Thomas blasts 6th Circuit’s handling of post-conviction claims


sketch of clarence thomas looking downward

Justice Clarence Thomas, depicted here announcing an opinion in 2018, dissented from the denial of review in Shoop v. Cunningham on Monday. (Art Lien)

Over a blistering dissent from Justice Clarence Thomas, the Supreme Court on Monday declined to review a ruling by a federal appeals court that granted a new evidentiary hearing to a death-row inmate who says his trial was tainted by juror bias. In a 14-page opinion, Thomas – joined by Justices Samuel Alito and Neil Gorsuch – castigated the U.S. Court of Appeals for the 6th Circuit, writing that petitions like the one in Shoop v. Cunningham came to the Supreme Court “with depressing regularity.”

The Thomas opinion was part of a list of orders released on Monday morning from the justices’ private conference on Nov. 10. The justices on Thursday afternoon added one new case from that conference to their merits docket for the 2022-23 term; they did not grant review in any additional cases on Monday.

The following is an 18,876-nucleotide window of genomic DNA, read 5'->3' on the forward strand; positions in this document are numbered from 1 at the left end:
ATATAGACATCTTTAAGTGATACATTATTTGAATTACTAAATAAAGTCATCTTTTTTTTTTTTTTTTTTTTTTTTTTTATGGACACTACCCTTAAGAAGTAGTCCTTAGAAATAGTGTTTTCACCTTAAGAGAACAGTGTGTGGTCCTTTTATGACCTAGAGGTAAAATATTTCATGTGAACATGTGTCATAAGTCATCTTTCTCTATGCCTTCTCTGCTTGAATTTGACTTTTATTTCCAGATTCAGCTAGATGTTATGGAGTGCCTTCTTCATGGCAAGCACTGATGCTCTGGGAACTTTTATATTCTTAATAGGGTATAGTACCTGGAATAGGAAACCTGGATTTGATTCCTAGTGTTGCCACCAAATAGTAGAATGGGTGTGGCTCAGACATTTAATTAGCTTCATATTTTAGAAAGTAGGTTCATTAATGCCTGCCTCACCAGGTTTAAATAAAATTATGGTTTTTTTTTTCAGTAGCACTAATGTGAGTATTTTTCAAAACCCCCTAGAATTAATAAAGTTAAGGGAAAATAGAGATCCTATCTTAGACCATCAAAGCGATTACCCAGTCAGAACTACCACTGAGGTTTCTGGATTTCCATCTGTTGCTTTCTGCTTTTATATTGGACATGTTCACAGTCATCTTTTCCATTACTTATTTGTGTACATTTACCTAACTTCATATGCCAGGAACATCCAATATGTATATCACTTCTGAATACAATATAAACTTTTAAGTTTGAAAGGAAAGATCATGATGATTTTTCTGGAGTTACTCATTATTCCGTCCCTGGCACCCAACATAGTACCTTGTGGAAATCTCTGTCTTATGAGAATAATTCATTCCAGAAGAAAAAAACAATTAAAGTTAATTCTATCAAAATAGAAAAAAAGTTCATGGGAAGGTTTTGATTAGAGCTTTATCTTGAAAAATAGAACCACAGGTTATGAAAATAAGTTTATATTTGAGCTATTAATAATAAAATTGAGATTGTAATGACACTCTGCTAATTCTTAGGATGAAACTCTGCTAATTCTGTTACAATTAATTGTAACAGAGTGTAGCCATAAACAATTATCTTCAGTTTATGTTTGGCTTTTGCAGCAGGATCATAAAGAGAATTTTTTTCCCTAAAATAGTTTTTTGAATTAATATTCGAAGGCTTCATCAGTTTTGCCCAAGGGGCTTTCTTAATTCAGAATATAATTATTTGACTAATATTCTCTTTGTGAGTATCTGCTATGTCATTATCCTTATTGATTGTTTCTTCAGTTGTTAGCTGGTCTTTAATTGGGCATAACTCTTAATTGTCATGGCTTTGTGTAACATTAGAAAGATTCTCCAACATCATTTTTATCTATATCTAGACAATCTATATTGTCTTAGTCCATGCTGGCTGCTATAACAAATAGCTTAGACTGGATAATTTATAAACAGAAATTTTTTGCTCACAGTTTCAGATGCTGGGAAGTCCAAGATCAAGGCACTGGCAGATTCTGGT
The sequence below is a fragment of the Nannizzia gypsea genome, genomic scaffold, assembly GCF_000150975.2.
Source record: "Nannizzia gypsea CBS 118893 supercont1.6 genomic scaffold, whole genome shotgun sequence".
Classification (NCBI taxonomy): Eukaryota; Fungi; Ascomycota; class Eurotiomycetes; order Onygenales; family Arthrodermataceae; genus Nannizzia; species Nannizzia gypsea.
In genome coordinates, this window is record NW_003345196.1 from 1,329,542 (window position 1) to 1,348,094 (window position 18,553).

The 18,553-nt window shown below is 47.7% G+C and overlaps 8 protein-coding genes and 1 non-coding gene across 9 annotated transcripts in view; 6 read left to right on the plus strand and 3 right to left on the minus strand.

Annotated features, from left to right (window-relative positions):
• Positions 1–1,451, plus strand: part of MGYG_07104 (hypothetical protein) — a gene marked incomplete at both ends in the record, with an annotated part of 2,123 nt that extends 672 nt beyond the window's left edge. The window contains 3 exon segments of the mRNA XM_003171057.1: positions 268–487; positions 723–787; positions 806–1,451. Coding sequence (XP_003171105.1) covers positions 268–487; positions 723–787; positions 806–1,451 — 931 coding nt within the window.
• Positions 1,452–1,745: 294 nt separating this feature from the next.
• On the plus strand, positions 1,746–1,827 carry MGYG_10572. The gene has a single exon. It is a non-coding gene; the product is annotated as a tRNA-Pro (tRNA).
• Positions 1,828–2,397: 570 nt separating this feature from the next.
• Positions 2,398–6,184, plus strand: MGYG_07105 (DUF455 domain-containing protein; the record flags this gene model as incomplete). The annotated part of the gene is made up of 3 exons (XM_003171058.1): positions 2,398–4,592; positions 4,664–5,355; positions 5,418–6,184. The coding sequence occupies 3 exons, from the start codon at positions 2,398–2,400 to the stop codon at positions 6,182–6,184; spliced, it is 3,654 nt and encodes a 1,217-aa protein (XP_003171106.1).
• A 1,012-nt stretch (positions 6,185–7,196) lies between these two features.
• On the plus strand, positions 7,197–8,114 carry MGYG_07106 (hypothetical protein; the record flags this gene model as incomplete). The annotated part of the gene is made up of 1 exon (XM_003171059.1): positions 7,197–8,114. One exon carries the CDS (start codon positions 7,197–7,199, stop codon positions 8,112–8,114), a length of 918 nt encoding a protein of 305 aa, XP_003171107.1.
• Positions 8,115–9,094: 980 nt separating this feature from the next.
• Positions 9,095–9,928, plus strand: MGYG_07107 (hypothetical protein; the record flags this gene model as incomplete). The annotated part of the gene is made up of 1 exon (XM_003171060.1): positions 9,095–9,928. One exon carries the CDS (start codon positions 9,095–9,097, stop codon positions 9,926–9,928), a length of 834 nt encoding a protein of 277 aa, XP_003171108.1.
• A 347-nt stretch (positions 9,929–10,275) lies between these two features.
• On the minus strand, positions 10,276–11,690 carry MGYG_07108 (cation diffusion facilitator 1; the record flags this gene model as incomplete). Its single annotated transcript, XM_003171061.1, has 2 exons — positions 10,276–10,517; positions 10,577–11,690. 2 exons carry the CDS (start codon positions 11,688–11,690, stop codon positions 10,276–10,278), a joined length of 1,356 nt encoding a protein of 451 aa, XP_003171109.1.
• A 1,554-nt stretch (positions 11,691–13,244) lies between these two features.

The state of Ohio had asked the justices to overturn a ruling by the 6th Circuit in favor of Jeronique Cunningham, who was sentenced to death for the murders of three people. After his efforts to overturn his conviction and death sentence in state court were unsuccessful, Cunningham went to federal court, where he argued that the foreperson of his jury had received information about him outside the trial – from social workers who reportedly knew Cunningham and “were afraid of him” – and had a relationship with the victims’ families.

The 6th Circuit ruled that the federal trial court should have held an evidentiary hearing to address Cunningham’s juror-bias claims. That prompted the state to come to the Supreme Court, which on Monday left the court of appeals’ ruling in place.

Thomas decried the 6th Circuit’s decision as “more than an error – it is an injustice” that “shows profound disrespect, not merely to the state” but also to members of the jury as well as the victims and their families. He argued that his colleagues had “shirk[ed] our responsibility to correct classic” abuses of federal habeas law – the body of law that allows inmates to challenge their convictions based on new evidence or constitutional violations. But the primary problem, Thomas concluded, was that the court of appeals “must do better, with or without this Court’s help.”

The justices have reversed 6th Circuit decisions granting habeas relief in numerous cases in recent years. And Thomas has previously dissented in other cases in which his colleagues declined to do so.

The justices will meet again for a private conference on Friday, Nov. 18.

This article was originally published at Howe on the Court.

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